Criticisms Mount Against Claim of Hominins in the Americas Over 100,000 Years Ago
A startling claim was made almost a year ago: researchers said that they had evidence of hominins in the Americas at least 100,000 years before most people believed. They called for open-minded consideration of their evidence and have been met with debate. Skeptics say that there is no way the story is as it has been presented. But apart from a disbelief in the extremely old date, what else do they say does not fit?
One group of archaeologists has had their criticism published recently in Nature. They claim that the mastodon bone damage came about through disturbances at the site by modern construction equipment. Their evidence comes from “similar-looking damage, which was caused by natural wear and tear and heavy equipment” on mammoth bones that were found in Waco, Texas, USA. That collection of bones dates to approximately 60,000 years ago and came from 26 mammoths.
A Wooly mammoth (left) and an American mastodon (right) facing each other, showing the physical differences between the two animals. (Dantheman9758/CC BY SA 3.0)
As Ancient Origins reported in April 2017, construction workers came across a collection of ancient bones in San Diego, California, USA in 1992. It took years of testing before an interdisciplinary team of researchers could ascertain that the mastodon bones date to 130,000 years ago. But with this information in hand an even more shocking claim was waiting to be made – there are marks the researchers assert were left on the bones by hominins.
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A concentration of fossil bone and rock. The unusual positions of the femur heads, one up and one down, broken in the same manner next to each other is unusual. Mastodon molars are located in the lower right hand corner next to a large rock comprised of andesite which is in contact with a broken vertebra. Upper left is a rib angled upwards resting on a granitic pegmatite rock fragment. (San Diego Natural History Museum )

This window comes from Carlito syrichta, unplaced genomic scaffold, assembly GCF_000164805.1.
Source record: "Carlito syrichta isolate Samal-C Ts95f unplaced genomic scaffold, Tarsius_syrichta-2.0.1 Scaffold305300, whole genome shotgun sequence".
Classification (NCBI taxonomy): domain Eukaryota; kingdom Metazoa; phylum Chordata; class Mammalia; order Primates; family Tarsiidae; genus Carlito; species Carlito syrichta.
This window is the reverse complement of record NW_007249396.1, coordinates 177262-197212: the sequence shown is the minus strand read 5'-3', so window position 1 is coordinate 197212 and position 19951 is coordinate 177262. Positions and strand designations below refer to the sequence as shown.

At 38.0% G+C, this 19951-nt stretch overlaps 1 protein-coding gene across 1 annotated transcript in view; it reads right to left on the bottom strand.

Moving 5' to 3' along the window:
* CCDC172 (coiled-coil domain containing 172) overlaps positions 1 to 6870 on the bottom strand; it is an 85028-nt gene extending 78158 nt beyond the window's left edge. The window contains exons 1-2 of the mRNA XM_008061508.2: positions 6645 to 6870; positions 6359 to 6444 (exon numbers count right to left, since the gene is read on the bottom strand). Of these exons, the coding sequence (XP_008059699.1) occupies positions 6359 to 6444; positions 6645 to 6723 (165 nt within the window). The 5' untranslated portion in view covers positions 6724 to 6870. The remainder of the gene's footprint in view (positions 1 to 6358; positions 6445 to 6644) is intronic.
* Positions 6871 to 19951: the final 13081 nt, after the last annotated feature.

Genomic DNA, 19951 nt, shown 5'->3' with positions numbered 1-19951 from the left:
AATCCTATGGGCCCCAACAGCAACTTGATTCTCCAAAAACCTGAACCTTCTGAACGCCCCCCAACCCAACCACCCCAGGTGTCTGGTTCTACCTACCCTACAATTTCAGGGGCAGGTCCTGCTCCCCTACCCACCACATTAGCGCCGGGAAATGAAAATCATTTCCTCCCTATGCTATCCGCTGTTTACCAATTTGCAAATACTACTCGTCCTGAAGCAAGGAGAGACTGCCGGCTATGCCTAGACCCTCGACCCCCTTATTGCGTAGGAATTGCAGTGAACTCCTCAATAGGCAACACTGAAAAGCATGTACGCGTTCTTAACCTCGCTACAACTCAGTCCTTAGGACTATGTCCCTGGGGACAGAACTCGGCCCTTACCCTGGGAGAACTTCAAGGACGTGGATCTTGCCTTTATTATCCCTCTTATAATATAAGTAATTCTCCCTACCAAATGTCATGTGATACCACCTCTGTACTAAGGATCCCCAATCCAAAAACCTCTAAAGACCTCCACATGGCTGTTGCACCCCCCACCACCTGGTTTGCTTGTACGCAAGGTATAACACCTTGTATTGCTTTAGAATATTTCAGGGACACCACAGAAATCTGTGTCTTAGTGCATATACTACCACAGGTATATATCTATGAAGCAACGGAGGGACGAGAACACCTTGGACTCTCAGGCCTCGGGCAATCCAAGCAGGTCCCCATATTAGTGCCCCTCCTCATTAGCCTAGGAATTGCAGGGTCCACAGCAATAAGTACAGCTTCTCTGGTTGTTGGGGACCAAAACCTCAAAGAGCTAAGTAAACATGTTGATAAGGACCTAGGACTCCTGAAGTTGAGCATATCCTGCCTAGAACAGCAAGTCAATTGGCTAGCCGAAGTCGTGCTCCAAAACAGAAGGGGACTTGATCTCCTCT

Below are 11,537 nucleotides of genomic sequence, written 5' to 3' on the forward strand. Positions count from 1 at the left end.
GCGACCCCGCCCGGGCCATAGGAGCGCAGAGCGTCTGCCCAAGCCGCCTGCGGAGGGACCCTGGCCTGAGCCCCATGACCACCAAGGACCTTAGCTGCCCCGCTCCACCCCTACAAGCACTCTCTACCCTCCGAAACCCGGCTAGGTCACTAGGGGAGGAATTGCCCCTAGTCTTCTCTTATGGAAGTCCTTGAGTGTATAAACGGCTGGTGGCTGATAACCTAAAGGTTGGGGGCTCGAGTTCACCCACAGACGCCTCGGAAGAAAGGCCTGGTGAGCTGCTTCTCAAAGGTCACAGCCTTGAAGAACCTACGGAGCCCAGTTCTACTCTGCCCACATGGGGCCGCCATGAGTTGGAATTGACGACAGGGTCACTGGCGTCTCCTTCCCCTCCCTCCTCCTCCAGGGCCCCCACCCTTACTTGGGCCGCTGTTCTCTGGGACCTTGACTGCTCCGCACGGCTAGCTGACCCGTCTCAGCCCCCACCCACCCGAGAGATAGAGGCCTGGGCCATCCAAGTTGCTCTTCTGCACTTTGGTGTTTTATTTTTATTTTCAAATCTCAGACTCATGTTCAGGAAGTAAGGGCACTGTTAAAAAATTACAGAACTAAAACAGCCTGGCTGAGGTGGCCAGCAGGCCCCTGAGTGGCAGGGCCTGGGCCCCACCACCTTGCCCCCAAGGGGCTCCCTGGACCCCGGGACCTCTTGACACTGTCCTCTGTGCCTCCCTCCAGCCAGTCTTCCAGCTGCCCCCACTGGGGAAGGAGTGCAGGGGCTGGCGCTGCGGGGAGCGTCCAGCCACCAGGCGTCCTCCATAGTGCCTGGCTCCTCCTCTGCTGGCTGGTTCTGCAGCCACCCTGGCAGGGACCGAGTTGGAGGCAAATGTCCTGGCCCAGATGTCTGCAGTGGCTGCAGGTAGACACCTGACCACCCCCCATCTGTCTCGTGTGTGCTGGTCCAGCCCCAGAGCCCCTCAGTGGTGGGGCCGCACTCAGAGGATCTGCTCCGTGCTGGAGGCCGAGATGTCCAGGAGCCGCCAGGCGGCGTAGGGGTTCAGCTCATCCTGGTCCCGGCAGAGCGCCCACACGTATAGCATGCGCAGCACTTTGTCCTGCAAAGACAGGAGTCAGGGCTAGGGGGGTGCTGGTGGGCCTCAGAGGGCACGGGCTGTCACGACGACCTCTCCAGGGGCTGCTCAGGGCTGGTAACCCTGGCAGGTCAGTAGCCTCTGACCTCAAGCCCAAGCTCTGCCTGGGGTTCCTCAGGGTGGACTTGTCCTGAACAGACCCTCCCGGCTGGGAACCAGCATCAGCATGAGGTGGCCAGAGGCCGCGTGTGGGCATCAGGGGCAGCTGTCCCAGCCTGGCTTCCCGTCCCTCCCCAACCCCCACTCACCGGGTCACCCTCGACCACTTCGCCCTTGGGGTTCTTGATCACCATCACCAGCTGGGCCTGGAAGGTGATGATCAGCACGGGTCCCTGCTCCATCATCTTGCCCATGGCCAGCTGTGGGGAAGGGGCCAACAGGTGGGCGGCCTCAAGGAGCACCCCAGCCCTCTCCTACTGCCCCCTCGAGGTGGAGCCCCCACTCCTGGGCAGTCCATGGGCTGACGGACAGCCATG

The researchers knew from the beginning that their date would be controversial. Thus, they waited 24 years to ascertain their facts before publishing their findings in the journal Nature. As they wrote in their paper:
“The earliest dispersal of humans into North America is a contentious subject, and proposed early sites are required to meet the following criteria for acceptance: (1) archaeological evidence is found in a clearly defined and undisturbed geologic context; (2) age is determined by reliable radiometric dating; (3) multiple lines of evidence from interdisciplinary studies provide consistent results; and (4) unquestionable artefacts are found in primary context.”
The Cerutti Mastodon site had spiral-fractured mastodon bone and molar fragments, many of which the team claim preserves evidence of percussion. The site also had flat rocks that could have been anvils and a collection of small stones that may have been used as hammers. These artifacts were found in the same layer as the mastodon bones and apparently show evidence of use wear and impact marks. The site is said to have looked “like a perfectly preserved tableau of an ancient tool-making workshop.”